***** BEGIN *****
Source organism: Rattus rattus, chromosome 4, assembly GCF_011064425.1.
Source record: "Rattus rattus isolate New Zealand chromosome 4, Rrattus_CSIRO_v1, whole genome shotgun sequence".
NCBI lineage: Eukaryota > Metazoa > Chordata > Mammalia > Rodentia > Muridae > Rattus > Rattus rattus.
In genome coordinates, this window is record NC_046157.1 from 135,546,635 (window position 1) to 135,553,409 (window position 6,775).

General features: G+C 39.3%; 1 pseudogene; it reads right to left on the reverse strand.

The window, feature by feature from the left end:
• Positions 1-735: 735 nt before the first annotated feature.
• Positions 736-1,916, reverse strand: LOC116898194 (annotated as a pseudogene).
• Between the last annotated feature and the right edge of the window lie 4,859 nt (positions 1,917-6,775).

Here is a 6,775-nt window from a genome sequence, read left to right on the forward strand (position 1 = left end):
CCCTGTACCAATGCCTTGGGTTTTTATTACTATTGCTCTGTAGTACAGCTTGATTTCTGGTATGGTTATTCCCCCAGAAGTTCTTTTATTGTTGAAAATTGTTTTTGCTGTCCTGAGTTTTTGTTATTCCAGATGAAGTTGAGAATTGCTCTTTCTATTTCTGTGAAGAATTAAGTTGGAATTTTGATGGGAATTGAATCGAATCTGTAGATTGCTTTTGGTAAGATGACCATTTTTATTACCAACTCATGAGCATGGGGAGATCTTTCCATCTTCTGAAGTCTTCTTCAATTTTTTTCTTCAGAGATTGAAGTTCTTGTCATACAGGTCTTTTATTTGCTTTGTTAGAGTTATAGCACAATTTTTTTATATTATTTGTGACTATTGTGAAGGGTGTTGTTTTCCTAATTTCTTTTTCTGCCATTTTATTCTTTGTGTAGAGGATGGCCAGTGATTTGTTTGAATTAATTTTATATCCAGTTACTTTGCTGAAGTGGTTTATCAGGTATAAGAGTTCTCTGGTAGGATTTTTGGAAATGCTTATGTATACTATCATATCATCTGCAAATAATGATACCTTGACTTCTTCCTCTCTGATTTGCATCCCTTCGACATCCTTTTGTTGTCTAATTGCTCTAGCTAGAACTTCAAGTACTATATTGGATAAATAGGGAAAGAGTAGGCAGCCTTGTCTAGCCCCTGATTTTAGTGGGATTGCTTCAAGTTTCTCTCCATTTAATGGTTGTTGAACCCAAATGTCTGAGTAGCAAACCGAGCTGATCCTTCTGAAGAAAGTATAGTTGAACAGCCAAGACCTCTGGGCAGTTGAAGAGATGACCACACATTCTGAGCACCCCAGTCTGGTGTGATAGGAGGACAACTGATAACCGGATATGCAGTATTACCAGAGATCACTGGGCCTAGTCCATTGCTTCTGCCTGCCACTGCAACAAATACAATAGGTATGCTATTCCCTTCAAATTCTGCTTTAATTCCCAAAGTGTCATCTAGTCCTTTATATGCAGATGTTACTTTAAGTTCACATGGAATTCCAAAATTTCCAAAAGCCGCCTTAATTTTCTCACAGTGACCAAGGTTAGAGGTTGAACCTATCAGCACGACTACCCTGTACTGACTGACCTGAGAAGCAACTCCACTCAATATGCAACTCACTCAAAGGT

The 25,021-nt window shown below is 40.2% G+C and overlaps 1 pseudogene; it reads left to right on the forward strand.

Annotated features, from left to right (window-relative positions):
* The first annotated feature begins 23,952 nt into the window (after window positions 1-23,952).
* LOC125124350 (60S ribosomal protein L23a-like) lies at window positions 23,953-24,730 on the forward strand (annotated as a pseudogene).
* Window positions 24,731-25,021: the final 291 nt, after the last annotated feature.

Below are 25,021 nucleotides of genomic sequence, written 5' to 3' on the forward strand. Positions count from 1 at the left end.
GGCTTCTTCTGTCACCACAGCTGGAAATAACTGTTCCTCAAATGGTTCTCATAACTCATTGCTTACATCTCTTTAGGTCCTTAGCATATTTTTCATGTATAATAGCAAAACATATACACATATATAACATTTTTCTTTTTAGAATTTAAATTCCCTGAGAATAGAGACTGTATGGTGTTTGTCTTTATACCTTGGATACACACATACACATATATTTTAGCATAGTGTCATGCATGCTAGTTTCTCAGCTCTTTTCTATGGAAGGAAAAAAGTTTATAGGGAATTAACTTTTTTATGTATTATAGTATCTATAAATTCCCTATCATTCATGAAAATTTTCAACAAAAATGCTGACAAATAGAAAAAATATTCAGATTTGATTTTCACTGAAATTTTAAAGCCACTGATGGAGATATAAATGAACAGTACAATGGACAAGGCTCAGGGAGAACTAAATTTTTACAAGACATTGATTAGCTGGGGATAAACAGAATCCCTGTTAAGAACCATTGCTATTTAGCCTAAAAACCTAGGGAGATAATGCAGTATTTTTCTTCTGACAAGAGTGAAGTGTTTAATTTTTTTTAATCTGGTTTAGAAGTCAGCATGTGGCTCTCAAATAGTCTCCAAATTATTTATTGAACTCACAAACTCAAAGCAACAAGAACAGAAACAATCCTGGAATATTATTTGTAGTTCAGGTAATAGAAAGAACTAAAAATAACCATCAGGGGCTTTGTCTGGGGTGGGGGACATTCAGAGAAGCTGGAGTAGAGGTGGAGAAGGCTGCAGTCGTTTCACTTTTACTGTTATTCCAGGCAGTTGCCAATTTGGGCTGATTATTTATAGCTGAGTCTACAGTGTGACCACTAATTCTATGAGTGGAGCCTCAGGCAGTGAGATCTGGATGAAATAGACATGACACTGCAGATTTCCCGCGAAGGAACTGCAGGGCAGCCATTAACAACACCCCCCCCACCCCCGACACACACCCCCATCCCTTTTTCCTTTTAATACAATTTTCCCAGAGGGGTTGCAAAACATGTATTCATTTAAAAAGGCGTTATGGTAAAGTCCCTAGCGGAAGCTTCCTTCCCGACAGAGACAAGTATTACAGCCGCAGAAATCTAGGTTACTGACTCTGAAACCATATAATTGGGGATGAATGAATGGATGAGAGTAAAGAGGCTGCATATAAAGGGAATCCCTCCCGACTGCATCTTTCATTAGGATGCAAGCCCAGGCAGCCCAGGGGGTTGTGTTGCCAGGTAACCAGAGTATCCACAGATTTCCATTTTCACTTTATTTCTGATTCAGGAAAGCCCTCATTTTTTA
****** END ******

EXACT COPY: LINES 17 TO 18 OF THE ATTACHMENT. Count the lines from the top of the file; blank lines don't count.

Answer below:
Below are 25,021 nucleotides of genomic sequence, written 5' to 3' on the forward strand. Positions count from 1 at the left end.
GGCTTCTTCTGTCACCACAGCTGGAAATAACTGTTCCTCAAATGGTTCTCATAACTCATTGCTTACATCTCTTTAGGTCCTTAGCATATTTTTCATGTATAATAGCAAAACATATACACATATATAACATTTTTCTTTTTAGAATTTAAATTCCCTGAGAATAGAGACTGTATGGTGTTTGTCTTTATACCTTGGATACACACATACACATATATTTTAGCATAGTGTCATGCATGCTAGTTTCTCAGCTCTTTTCTATGGAAGGAAAAAAGTTTATAGGGAATTAACTTTTTTATGTATTATAGTATCTATAAATTCCCTATCATTCATGAAAATTTTCAACAAAAATGCTGACAAATAGAAAAAATATTCAGATTTGATTTTCACTGAAATTTTAAAGCCACTGATGGAGATATAAATGAACAGTACAATGGACAAGGCTCAGGGAGAACTAAATTTTTACAAGACATTGATTAGCTGGGGATAAACAGAATCCCTGTTAAGAACCATTGCTATTTAGCCTAAAAACCTAGGGAGATAATGCAGTATTTTTCTTCTGACAAGAGTGAAGTGTTTAATTTTTTTTAATCTGGTTTAGAAGTCAGCATGTGGCTCTCAAATAGTCTCCAAATTATTTATTGAACTCACAAACTCAAAGCAACAAGAACAGAAACAATCCTGGAATATTATTTGTAGTTCAGGTAATAGAAAGAACTAAAAATAACCATCAGGGGCTTTGTCTGGGGTGGGGGACATTCAGAGAAGCTGGAGTAGAGGTGGAGAAGGCTGCAGTCGTTTCACTTTTACTGTTATTCCAGGCAGTTGCCAATTTGGGCTGATTATTTATAGCTGAGTCTACAGTGTGACCACTAATTCTATGAGTGGAGCCTCAGGCAGTGAGATCTGGATGAAATAGACATGACACTGCAGATTTCCCGCGAAGGAACTGCAGGGCAGCCATTAACAACACCCCCCCCACCCCCGACACACACCCCCATCCCTTTTTCCTTTTAATACAATTTTCCCAGAGGGGTTGCAAAACATGTATTCATTTAAAAAGGCGTTATGGTAAAGTCCCTAGCGGAAGCTTCCTTCCCGACAGAGACAAGTATTACAGCCGCAGAAATCTAGGTTACTGACTCTGAAACCATATAATTGGGGATGAATGAATGGATGAGAGTAAAGAGGCTGCATATAAAGGGAATCCCTCCCGACTGCATCTTTCATTAGGATGCAAGCCCAGGCAGCCCAGGGGGTTGTGTTGCCAGGTAACCAGAGTATCCACAGATTTCCATTTTCACTTTATTTCTGATTCAGGAAAGCCCTCATTTTTTA